Number 12 to… Now, there’s a sexual thing here, a bit of sexual stuff. ‘To get off’ can mean ‘to have an orgasm or have a very sexual experience’, ‘to get off’, okay? She’s not… let’s see, I can’t think of a very good example of that, you know.

– Well, you know, you just do what you’ve got to do, whatever you want, whatever you’re gonna do it helps you get off, you know? You can do whatever you like.

It’s not a very good example but anyway ‘to get off’. Alright.

There’s also expression ‘to get off on something’ and that means ’something helps you to have a good time or helps you to have a good time sexually’ okay?

– You know, I really, you know…

Think of a good example, you know:

– He gets off on pornography

for example, alright?

And another one is obviously just ‘to leave a bus, leave a plane, leave a train’, ‘to get off the bus’, ‘to get off the train’ for example. Everyone knows that one. ‘To get on the bus’, to get off the bus’.

There’re some phrases as well. We’re nearly finished. This is the longest one I’ve ever done I think. ‘To get off my back’ means ‘to tell someone to stop annoying or criticising you.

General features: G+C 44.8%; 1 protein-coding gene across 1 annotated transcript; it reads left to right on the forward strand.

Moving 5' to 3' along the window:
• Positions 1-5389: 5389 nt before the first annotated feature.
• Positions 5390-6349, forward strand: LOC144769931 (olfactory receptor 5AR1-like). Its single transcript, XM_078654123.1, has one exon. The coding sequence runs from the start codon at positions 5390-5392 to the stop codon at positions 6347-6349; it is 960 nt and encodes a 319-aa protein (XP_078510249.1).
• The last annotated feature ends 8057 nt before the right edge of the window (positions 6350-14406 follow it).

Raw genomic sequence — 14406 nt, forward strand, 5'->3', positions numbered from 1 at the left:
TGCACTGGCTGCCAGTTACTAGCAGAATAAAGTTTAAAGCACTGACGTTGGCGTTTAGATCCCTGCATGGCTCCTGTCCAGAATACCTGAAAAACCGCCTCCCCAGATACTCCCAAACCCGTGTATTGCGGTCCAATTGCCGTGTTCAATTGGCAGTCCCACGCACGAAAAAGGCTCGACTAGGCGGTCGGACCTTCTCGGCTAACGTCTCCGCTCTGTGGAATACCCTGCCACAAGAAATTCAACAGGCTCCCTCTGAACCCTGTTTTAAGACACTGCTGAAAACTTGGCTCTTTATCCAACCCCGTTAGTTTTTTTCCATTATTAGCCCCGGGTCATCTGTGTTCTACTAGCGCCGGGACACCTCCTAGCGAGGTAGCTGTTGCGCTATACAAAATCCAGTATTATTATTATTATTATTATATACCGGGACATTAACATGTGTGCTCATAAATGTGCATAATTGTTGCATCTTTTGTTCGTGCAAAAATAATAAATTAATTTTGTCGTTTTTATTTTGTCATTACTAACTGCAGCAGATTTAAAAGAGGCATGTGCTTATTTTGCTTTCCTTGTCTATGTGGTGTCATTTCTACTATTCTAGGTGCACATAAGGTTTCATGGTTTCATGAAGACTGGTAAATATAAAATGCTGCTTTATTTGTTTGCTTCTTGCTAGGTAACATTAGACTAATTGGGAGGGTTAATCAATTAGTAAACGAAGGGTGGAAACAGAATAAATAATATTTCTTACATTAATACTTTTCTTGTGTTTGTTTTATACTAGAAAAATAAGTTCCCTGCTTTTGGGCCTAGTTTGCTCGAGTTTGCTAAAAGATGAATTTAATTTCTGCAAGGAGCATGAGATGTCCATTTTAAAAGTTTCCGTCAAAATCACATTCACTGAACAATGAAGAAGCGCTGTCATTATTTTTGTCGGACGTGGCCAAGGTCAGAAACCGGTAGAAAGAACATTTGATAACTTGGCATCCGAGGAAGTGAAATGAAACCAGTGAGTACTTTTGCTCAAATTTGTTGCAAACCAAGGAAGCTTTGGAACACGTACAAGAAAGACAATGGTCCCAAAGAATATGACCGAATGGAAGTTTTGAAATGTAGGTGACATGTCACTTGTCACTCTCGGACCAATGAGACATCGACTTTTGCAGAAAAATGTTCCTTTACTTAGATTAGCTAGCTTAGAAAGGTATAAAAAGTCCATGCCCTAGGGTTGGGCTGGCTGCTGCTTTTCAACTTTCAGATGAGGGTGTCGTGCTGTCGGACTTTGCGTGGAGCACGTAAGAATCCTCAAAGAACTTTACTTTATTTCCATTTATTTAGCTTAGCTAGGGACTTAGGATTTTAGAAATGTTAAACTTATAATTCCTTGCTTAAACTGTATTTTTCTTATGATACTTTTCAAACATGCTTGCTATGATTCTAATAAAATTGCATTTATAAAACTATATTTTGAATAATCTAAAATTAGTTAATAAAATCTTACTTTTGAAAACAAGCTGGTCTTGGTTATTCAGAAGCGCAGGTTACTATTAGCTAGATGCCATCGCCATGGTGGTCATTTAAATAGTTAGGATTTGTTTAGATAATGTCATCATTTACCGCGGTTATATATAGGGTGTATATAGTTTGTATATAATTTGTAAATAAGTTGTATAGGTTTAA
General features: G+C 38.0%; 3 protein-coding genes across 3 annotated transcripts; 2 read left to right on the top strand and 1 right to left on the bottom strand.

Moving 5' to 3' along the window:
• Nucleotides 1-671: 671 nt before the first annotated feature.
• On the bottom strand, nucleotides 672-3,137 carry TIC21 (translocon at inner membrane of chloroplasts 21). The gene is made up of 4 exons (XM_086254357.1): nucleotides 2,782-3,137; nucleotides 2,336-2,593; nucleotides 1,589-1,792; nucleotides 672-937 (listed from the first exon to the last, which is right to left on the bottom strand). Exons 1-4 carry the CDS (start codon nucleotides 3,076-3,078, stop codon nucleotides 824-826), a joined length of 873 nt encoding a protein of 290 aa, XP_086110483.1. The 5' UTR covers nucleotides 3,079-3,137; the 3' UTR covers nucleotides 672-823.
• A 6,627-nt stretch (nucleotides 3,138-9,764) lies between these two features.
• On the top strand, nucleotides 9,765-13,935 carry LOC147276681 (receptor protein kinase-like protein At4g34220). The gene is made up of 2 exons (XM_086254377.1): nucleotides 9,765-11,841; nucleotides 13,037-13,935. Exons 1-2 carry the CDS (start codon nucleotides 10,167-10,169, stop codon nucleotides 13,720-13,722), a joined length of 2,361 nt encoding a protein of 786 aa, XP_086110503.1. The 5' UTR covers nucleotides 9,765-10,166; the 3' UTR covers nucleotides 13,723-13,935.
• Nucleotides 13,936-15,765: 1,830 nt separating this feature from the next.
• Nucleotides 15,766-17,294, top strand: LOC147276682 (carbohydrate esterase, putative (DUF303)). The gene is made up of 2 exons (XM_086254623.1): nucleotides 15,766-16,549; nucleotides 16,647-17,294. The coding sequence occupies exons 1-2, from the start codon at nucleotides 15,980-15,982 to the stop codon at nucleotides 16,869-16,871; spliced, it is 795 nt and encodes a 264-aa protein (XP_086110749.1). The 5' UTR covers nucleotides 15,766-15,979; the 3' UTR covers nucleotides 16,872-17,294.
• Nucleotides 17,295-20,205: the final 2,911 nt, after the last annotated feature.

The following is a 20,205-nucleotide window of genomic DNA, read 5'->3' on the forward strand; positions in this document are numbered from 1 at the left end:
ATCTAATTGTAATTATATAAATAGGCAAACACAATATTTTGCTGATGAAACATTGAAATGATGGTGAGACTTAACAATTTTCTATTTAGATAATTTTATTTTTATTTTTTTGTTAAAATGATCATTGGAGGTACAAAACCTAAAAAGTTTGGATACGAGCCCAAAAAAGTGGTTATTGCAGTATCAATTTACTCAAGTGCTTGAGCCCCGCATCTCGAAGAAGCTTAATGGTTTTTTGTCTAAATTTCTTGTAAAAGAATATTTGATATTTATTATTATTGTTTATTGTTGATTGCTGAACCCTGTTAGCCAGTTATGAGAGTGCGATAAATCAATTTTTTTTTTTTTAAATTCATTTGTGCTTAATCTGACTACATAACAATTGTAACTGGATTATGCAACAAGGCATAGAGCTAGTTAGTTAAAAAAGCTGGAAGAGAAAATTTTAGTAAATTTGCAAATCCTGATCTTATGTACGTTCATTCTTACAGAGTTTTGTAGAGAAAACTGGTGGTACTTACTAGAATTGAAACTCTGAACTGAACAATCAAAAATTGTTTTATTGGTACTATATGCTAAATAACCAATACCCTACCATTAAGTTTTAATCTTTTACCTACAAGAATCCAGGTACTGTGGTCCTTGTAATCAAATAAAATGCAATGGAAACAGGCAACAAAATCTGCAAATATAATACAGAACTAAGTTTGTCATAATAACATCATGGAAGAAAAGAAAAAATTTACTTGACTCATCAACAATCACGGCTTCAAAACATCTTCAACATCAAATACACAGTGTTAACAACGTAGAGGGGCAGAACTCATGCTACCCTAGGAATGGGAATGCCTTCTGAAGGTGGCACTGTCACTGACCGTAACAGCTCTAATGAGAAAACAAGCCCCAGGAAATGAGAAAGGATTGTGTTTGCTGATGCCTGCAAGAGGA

– You’re always getting at me. Just get off my back, will you?


Another one would be ‘to get off on the wrong foot’ and that means to kind of immediately establish a bad relationship with someone, you know, when you first meet them, if you have a little argument with someone soon as you meet them and that means that the relationship starts in a bad way, you know, like you might go back to someone and say:

– Look, I’m really sorry about the argument we had and I really don’t want to get off on the wrong foot with you so, I’d like just apologise.

for example, okay?

Another one would be ‘to tell someone where to get off’, you know, like:

– I told them where to get off.

That means ‘I told them to piss off’, okay? ‘To tell someone where to get off’ means ‘to tell someone to just get lost’ or to be…, you know, ‘to rudely tell someone to go away’, alright?

You can also say ‘to tell someone where to go’:

– I told them where to go.

meaning ‘I told them to piss off’, you know:

– I told them where to get off.

Alright, that was a long one. Loads of different expressions there. English is… I can’t even speak it, that’s how complicated and confusing it is. It’s complicated and confusing. It’s like complefusing or confusicated. That’s it for this one. I’ll speak to you again tomorrow. Bye for now!